Chapter

Ink

Adrian Johns

in Materials and Expertise in Early Modern Europe

Published by University of Chicago Press

Published in print April 2010 | ISBN: 9780226439686
Published online March 2013 | e-ISBN: 9780226439709 | DOI: http://dx.doi.org/10.7208/chicago/9780226439709.003.0005
Ink

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This article deals with ink and its many varieties, focusing on how they are produced from the medieval period until the beginning of industrialization. In particular, it presents examples of preparing printers' ink. It shows that the makers of different varieties of ink, in trying to ensure the quality of their products, developed clear criteria for judging their quality, discerning good ink from poor ink, and for avoiding adulteration. The story of the establishment of industrial ink making shows that industrialization began in this field, before moving to the far more familiar fields of papermaking and printing itself. The article also discusses the practical use of ink as a material and its associations with natural magic and alchemy in the sixteenth and seventeenth centuries. It concludes that the history of ink is a history of an entire system that includes not only the material substance, paper, instruments, techniques, and places but also people, skills, and attitudes.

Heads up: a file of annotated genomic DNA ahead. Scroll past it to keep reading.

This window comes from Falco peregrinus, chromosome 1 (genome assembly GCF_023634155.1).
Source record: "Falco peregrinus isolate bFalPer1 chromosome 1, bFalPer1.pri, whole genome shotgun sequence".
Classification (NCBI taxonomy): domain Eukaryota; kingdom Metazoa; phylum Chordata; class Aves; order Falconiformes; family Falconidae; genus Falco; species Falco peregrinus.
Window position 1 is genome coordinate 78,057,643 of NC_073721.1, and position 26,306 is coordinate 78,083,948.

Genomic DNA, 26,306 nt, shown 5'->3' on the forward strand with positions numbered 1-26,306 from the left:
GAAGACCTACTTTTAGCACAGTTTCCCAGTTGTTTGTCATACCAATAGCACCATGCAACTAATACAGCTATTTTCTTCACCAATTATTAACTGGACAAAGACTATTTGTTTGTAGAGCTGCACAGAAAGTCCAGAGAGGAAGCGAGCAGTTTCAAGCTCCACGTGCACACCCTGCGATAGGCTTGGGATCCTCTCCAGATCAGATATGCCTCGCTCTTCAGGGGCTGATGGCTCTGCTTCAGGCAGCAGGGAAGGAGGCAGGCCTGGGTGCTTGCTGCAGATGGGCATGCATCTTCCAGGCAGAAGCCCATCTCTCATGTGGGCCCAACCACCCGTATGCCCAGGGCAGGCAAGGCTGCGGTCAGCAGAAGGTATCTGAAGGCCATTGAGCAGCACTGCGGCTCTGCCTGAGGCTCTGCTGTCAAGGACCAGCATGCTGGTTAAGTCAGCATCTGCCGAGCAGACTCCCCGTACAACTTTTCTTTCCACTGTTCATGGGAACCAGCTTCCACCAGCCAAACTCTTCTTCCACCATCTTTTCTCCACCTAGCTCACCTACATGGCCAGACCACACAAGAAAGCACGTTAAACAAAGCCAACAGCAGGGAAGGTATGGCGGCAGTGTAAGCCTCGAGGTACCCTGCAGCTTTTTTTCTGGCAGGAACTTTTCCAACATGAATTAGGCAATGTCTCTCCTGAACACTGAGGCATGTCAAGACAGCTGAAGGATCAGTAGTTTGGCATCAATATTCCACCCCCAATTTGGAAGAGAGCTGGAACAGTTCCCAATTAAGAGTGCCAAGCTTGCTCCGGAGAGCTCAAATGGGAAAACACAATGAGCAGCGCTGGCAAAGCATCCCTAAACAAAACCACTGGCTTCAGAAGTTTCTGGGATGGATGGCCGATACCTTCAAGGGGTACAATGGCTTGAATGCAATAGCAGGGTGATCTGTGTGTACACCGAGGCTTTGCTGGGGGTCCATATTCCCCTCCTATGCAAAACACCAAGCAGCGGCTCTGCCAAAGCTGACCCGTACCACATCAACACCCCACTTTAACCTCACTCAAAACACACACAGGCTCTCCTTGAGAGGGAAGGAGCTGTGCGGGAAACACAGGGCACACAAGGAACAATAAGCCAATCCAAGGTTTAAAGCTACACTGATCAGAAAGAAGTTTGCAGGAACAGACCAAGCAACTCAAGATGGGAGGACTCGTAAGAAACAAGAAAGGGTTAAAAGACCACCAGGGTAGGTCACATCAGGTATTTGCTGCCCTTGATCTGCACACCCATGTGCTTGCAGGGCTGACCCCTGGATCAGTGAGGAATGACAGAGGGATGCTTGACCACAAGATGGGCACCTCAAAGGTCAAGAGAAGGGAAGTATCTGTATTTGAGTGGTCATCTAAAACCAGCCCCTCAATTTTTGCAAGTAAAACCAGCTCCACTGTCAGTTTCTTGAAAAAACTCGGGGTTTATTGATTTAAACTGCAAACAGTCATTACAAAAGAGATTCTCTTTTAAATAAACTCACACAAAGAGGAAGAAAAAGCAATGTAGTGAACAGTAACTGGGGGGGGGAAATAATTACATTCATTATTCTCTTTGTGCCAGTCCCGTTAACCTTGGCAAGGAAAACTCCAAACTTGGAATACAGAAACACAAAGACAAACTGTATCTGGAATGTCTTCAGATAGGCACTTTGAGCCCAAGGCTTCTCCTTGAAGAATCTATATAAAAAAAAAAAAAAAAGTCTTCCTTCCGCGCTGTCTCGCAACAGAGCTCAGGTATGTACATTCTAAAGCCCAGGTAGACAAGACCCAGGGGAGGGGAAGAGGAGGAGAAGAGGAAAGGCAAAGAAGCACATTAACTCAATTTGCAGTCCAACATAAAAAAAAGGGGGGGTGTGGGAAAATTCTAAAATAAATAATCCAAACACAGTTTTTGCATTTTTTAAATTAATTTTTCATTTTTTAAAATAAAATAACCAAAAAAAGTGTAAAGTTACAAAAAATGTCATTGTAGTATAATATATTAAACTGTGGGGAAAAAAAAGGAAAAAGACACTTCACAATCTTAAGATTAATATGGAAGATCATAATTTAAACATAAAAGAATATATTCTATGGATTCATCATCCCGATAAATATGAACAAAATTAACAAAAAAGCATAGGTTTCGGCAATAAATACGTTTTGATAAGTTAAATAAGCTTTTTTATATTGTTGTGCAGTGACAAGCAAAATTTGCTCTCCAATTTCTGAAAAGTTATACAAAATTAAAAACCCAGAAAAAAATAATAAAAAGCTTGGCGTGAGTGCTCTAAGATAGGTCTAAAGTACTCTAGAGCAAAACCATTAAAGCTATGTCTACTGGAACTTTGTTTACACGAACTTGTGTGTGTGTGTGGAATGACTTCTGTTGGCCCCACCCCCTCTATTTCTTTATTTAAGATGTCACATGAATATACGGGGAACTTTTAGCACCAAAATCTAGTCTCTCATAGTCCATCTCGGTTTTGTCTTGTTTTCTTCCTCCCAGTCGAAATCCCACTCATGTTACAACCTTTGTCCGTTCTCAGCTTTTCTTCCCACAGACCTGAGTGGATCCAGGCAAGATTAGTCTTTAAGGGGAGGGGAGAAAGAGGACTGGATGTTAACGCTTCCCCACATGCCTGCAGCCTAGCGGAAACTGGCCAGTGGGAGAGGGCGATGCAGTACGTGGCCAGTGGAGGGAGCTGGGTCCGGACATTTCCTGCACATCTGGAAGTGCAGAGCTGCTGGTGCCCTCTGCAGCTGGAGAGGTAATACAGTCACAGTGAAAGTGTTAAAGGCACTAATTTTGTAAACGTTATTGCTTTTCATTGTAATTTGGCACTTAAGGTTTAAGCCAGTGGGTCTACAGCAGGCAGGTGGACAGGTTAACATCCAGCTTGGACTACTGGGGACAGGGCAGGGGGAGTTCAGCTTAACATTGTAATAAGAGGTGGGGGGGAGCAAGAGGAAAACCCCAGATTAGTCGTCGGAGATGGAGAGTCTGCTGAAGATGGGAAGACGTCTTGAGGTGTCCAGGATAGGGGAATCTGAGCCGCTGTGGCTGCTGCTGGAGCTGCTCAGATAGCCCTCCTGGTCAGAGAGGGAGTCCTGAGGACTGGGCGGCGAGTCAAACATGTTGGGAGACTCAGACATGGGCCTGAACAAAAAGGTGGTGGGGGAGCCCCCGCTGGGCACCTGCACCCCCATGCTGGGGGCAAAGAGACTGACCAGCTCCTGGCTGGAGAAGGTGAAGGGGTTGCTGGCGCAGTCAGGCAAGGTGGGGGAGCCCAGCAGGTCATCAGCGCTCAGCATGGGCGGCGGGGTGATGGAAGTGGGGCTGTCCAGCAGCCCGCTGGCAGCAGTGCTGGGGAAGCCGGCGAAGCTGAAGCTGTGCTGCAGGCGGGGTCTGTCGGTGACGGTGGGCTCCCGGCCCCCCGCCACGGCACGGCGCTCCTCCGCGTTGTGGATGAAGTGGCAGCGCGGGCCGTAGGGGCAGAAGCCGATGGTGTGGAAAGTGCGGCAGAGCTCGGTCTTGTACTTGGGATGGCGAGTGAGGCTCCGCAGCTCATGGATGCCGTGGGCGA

Keywords: ink; printing; industrialization; adulteration; natural magic; alchemy; paper; skills; material substance; medieval period

Chapter.  9969 words.  Illustrated.

Subjects: History of Science and Technology

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